Today, we are being called to act. Each of us, I imagine, have love for God somewhere in our hearts. Perhaps that’s why we continue to come back here. And Christ knows exactly where we stand with that. But what God can see, others may not be able to. We are being called further than simply knowing in our beings that we love God, that we want to worship God and remember and study the story of Jesus. We are being called further than that. We are being called to act, to expand that love from simply believing it to really proving it, through how we live, and who we surround ourselves with.

Simon Peter is being asked to show his love for Jesus by feeding and tending his sheep. In what ways do you tend and feed Jesus’ flock because you love him? In what ways do you radiate love through your actions?

Continually, we are being called to follow Christ. This is at the heart of our mission as Christians, followers of Christ. The disciples were too, being asked to follow him. At first, it was physically following him, doing what he did, going where he went, eating where he ate. And now, Jesus is expanding the limits of his invitation. Soon, Jesus’ bodily presence will be no longer. He knows this when he interacts with Peter and the others. And so, Jesus begins, from today on, to allow us to see this ‘following’ as something that can be carried out long after Jesus is physically gone. He is inviting us into a new way of living and a new way of loving, being Jesus for the world.

Our call, in a lot of ways, is to live for Jesus, through following him. We follow him through showing our love for him, love that is proven to the world through our actions. Just like how Jesus wasn’t believed until he proved that it was him, at the tomb, at the table, on the fishing docks, we too need to prove our love for God, our willingness to show up physically even after Jesus is no longer able to, by loving our neighbor, by feeding our fellow sheep, by tending to the needs of others.

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As we show up in these ways, God’s love becomes apparent through us, and we are able to be a part of making disciples, all because we made the decision to make our love for God public. Our Christian journey is not an easy one, but our call from God is simple: love God and love neighbor. And through our love for neighbor, we show others our love for God, a love which is worth our serving and our feeding and our tending. So may we allow ourselves to act in love, to let love be an action that lives and breathes out loud.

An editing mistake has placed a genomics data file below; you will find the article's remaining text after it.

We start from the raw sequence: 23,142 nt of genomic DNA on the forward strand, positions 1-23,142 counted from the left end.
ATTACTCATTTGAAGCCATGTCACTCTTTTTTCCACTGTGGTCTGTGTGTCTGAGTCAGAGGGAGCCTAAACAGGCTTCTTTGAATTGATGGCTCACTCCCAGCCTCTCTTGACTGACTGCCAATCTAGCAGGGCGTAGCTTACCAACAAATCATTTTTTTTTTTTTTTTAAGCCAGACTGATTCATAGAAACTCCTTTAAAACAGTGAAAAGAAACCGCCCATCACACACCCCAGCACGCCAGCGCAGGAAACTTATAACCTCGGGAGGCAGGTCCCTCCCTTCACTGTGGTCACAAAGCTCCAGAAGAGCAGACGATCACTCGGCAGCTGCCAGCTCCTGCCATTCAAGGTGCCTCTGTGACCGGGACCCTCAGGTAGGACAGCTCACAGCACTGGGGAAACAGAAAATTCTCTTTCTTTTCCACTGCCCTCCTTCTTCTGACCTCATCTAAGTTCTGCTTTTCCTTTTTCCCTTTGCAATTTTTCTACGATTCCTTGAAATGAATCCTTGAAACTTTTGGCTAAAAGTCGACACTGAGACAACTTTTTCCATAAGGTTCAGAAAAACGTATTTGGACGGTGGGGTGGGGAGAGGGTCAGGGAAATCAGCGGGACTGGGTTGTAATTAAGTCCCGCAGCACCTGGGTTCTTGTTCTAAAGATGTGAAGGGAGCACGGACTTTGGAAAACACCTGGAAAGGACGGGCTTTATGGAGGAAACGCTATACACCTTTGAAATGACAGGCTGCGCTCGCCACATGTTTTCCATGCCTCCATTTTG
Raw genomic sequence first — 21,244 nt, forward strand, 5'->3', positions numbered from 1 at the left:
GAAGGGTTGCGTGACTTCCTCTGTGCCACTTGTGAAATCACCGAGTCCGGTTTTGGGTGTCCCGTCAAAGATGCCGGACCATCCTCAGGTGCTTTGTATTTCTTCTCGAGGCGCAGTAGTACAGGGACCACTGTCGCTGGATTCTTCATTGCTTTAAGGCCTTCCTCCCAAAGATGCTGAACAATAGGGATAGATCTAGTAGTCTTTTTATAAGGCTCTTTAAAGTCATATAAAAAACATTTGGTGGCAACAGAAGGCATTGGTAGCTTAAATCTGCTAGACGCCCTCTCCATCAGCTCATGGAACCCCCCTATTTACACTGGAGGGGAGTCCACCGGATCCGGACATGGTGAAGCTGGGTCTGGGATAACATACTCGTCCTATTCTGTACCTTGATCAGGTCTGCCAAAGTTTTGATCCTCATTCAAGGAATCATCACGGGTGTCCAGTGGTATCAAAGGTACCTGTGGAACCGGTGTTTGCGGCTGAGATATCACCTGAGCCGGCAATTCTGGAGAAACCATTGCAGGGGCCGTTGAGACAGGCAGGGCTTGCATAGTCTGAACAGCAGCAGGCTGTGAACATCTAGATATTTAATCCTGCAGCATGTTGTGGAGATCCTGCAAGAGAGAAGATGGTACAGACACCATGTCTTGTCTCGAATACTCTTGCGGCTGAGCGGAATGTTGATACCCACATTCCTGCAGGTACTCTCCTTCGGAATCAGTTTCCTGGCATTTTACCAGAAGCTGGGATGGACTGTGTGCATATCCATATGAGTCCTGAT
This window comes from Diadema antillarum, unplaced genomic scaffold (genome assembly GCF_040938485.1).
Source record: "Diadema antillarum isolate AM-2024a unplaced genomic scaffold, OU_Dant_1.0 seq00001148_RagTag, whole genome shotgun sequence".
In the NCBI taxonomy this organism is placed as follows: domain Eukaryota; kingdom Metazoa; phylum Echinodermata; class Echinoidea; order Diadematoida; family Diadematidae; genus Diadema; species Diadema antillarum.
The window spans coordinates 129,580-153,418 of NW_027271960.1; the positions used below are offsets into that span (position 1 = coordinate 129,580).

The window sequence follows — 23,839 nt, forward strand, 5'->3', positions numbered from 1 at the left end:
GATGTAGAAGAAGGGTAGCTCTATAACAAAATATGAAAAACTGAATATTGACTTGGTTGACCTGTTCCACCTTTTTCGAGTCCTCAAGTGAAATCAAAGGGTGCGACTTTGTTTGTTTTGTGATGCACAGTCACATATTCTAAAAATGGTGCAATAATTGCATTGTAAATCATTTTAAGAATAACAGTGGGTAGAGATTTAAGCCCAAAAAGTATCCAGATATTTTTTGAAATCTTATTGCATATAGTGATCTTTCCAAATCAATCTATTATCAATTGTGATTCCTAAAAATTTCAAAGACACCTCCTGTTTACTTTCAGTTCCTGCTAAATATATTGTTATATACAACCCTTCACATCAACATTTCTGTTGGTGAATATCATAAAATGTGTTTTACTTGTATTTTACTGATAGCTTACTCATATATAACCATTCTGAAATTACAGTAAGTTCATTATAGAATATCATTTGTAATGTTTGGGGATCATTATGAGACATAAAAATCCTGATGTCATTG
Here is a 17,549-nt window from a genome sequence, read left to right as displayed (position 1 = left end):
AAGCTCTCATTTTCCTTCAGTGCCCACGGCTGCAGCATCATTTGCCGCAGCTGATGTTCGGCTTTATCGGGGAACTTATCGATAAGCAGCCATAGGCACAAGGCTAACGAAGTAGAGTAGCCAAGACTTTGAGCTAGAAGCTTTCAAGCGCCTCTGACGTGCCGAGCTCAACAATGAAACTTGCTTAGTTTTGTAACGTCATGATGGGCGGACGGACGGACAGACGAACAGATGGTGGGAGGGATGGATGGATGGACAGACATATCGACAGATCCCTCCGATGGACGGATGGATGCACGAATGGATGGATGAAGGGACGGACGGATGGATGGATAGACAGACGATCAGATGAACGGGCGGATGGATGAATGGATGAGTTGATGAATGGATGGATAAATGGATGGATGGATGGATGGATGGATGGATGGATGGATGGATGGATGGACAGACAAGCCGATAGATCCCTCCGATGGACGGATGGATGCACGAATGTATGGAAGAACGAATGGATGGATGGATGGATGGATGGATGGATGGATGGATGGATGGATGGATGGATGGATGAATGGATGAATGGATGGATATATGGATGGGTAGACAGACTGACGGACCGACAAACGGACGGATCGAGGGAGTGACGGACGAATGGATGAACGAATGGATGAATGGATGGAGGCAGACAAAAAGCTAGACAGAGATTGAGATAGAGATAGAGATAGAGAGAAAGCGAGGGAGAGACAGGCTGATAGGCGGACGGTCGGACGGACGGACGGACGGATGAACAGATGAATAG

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One way we can do that, honor our love for God out loud, is through remembrance of Jesus’ story. This season of Easter, a very important part of the story is still fresh in our heads. We know that in order for Jesus to be resurrected, to live among the disciples for this period we read about today, he needed to leave for a period of time, he needed to die. Before he leaves, before he was crucified, he set up a meeting with his closest friends. And the agenda of that meeting was basic; it was about love.

Just like we are called to do, Jesus wanted to show his love to his friends, to the disciples, and just like he told Peter to do, Jesus fed his sheep. Quite literally, Jesus brought food, which symbolized love, through his body and blood, and he nourished the bodies of those gathered there through a meal which became holy as word became flesh. Today, we celebrate that meal as such, a story of active love that has stood the test of time, and a kind of active love we are invited back to remember again and again.

In the United Methodist Church, the table is open to all, to experience the love of God and the story of Jesus. It is not my table or yours, or the denomination’s table. This is God’s table, and it is open to you and me and all of us today.

One of our newest saints, Rachel Held Evans, shares this about communion, about the table being open for us all:

“This is what God’s kingdom is like: a bunch of outcasts and oddballs gathered at a table, not because they are rich or worthy or good, but because they are hungry, because they said yes.”

-Rachel Held Evans, Searching for Sunday

So friends, today, in active love, you are being invited to this table today, to say yes; yes to grace, yes to hope, yes to remembrance, and yes to active love.

Let us honor the sacred act of Holy Communion together, by turning to page 13 in your hymnals.